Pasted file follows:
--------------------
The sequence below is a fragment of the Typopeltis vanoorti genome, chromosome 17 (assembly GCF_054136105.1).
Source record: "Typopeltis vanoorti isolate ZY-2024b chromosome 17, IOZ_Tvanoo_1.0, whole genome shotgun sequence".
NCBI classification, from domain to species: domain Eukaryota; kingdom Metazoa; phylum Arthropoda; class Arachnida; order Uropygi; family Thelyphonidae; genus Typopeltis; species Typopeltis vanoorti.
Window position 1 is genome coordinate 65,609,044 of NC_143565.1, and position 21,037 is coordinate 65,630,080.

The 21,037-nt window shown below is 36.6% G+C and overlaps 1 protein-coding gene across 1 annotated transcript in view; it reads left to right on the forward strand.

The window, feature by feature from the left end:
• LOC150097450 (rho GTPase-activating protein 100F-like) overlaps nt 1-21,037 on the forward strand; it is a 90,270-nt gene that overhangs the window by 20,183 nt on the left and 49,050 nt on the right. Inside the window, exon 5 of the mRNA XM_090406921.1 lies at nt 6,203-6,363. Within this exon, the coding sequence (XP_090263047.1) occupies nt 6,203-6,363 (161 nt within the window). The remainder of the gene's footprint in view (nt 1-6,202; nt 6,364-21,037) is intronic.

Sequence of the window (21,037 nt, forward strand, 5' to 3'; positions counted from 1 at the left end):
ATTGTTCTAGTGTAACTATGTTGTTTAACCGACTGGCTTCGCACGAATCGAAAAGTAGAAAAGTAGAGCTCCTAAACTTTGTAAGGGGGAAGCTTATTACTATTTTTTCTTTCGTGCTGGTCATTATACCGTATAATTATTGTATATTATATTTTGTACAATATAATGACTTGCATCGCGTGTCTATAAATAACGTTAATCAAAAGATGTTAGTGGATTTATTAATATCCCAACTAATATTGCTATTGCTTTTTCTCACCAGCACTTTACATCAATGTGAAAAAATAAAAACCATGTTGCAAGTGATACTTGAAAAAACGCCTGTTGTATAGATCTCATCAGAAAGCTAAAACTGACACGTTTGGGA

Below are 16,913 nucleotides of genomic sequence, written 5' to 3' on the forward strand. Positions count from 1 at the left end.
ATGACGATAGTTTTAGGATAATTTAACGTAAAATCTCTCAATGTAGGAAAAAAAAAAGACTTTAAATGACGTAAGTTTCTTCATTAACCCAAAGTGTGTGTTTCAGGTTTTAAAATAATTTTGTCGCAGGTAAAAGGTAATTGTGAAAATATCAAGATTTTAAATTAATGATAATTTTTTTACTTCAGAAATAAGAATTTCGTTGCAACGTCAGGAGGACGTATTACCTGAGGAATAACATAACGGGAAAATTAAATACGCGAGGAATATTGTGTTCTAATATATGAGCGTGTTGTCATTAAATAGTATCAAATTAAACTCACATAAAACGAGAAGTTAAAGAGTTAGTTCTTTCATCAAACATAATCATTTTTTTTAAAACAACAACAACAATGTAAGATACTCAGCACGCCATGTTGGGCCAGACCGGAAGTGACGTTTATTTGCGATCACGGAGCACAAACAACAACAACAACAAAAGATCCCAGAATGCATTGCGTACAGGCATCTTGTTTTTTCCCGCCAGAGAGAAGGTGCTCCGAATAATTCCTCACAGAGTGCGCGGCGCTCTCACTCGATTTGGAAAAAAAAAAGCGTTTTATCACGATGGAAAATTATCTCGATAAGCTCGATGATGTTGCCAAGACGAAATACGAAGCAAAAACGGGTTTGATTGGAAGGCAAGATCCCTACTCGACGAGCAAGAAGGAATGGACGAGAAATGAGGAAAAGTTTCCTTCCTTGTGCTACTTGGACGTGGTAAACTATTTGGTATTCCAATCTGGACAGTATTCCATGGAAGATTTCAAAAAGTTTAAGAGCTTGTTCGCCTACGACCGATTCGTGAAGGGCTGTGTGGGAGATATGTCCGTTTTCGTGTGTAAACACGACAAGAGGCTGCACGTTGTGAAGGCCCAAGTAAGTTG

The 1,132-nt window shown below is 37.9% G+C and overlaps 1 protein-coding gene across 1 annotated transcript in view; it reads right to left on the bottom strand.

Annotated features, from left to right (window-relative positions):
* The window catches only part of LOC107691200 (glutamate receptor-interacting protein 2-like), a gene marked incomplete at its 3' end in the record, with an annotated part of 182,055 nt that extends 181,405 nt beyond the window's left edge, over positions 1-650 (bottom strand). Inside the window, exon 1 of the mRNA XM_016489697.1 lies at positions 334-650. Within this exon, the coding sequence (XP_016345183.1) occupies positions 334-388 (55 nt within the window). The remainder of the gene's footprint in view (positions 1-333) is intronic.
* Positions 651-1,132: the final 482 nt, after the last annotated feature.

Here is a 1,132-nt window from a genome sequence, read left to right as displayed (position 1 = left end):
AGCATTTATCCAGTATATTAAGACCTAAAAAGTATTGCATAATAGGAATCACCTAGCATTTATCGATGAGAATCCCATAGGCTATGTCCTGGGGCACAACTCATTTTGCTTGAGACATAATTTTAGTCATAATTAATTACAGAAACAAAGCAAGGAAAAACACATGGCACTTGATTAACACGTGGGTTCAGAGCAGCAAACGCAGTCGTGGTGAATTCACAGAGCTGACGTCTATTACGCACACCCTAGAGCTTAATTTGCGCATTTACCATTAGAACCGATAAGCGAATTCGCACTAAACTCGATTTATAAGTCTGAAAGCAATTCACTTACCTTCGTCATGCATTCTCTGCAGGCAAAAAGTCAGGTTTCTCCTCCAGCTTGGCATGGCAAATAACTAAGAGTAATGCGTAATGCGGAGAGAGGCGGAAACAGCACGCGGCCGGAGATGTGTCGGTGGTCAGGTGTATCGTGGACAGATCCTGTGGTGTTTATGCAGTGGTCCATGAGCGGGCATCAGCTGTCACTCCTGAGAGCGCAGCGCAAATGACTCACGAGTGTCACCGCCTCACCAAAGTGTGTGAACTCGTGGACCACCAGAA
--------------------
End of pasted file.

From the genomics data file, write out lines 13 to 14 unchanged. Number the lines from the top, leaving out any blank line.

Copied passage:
Annotated features, from left to right (window-relative positions):
* The window catches only part of LOC107691200 (glutamate receptor-interacting protein 2-like), a gene marked incomplete at its 3' end in the record, with an annotated part of 182,055 nt that extends 181,405 nt beyond the window's left edge, over positions 1-650 (bottom strand). Inside the window, exon 1 of the mRNA XM_016489697.1 lies at positions 334-650. Within this exon, the coding sequence (XP_016345183.1) occupies positions 334-388 (55 nt within the window). The remainder of the gene's footprint in view (positions 1-333) is intronic.